The Oodua People’s Congress (OPC) says it will continue to uphold the legacy of its founder, Fredrick Faseun, by not allowing politicians to turn Nigeria into an animal kingdom.
Prince Osibote, OPC worldwide president, made this known in a statement on Sunday, to commemorate the one-year anniversary of Faseun’s death.
Fasehun, a medical doctor and activist, died in December 2018 at the Lagos State University Teaching Hospital in Ikeja.
“As we celebrate your life, Dr Fasehun, we as your disciples, promise to guide against the present crop of political leaders at all levels turning Nigeria into another dungeon, returning to the inglorious era of fear, tear and sorrow,” he said.
“We are prepared to make the necessary sacrifice to guarantee that Nigeria does not become a land of vampires, hyenas and locusts. We will not condone, tolerate or allow fifth columnists to reduce Nigeria to yet another animal kingdom, where might is right.
“We are ready, prepared and poised to collaborate with other well-meaning individuals and organisations to ensure that Nigerians have food on their table and a secured future.
“We promise never to compromise on the battle you started, consolidated and sustained until your dying days as a distinguished and worthy ambassador of mankind.”
Speaking further, Osibote said the group will not be cowed into deserting its aims and objectives.
“We insist that no individual or group, no matter how highly placed, can cow us from upholding the cardinal aims and objectives of the OPC to take the battle to the doorstep of whoever tries to undermine the Yoruba race and deprive us of their rights and privileges. Whoever tries to test our will won’t be spared,” he said.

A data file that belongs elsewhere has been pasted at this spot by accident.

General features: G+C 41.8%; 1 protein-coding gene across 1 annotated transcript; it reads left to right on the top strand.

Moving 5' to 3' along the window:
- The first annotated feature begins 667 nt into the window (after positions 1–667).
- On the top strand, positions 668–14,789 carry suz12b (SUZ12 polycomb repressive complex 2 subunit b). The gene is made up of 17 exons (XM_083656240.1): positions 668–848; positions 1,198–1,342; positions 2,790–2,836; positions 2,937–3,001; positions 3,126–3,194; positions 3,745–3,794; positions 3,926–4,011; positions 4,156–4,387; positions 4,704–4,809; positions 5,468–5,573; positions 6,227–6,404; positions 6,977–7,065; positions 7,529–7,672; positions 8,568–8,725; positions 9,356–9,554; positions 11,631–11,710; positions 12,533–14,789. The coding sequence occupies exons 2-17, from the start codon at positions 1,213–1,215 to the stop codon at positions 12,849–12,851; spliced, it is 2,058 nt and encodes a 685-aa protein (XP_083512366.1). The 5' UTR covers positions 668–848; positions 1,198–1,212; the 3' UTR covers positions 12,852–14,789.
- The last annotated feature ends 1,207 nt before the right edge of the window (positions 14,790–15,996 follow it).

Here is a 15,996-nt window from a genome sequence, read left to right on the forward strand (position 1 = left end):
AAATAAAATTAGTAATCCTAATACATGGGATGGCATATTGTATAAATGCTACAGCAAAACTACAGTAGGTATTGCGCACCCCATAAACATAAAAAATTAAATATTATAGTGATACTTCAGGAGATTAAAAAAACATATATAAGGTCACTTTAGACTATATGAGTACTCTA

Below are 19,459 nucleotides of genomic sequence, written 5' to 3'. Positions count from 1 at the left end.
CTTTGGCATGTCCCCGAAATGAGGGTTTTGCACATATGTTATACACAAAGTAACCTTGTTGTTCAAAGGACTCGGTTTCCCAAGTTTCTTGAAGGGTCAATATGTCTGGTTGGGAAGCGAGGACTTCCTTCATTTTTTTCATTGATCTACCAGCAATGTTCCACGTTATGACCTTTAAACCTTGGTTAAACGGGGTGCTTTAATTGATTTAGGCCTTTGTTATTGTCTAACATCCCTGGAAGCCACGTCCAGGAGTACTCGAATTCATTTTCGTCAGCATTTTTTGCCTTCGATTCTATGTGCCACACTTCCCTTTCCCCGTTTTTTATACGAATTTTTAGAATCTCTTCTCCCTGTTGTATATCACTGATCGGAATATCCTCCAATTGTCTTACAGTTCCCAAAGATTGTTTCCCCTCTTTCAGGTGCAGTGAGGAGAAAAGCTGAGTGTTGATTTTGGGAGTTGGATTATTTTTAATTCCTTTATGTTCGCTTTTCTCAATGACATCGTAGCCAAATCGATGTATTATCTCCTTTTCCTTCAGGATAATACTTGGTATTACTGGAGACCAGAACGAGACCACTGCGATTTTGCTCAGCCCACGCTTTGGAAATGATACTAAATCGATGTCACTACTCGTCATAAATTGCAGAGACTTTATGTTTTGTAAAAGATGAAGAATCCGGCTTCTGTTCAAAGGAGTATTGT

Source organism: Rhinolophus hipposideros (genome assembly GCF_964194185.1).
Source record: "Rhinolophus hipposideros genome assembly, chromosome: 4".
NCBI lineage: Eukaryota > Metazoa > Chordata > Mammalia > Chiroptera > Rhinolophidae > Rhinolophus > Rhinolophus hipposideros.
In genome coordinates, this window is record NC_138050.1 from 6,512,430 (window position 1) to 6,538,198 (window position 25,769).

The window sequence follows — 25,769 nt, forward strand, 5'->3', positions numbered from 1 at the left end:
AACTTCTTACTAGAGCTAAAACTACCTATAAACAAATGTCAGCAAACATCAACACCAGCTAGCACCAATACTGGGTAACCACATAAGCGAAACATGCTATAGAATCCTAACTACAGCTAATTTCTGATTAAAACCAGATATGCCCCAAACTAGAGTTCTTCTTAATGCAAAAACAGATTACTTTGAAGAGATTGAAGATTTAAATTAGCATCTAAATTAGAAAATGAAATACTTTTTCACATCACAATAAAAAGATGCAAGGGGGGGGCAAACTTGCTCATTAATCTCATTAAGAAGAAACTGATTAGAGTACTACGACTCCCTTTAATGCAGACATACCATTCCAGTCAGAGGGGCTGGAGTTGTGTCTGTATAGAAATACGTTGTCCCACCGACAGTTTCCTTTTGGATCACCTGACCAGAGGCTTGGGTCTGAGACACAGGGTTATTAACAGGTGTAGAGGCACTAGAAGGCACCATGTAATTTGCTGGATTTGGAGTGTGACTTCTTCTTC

The president said Fasehun left a legacy of visionary leadership as he “made his mark as an exceptional individual who believed in sharing with the citizens their dreams, desires, pains and challenges”.
He said it was because of that vision that the OPC founder “planted the seed called OPC that defends and protects with a consummate zeal and passion, the fundamental rights of all citizens”.
Osibote said the OPC is willing to collaborate with other stakeholders in ensuring the progress of the country.
The OPC was founded in 1994 to protect the interests of the Yoruba tribe after claiming the ethnic group was politically marginalised.
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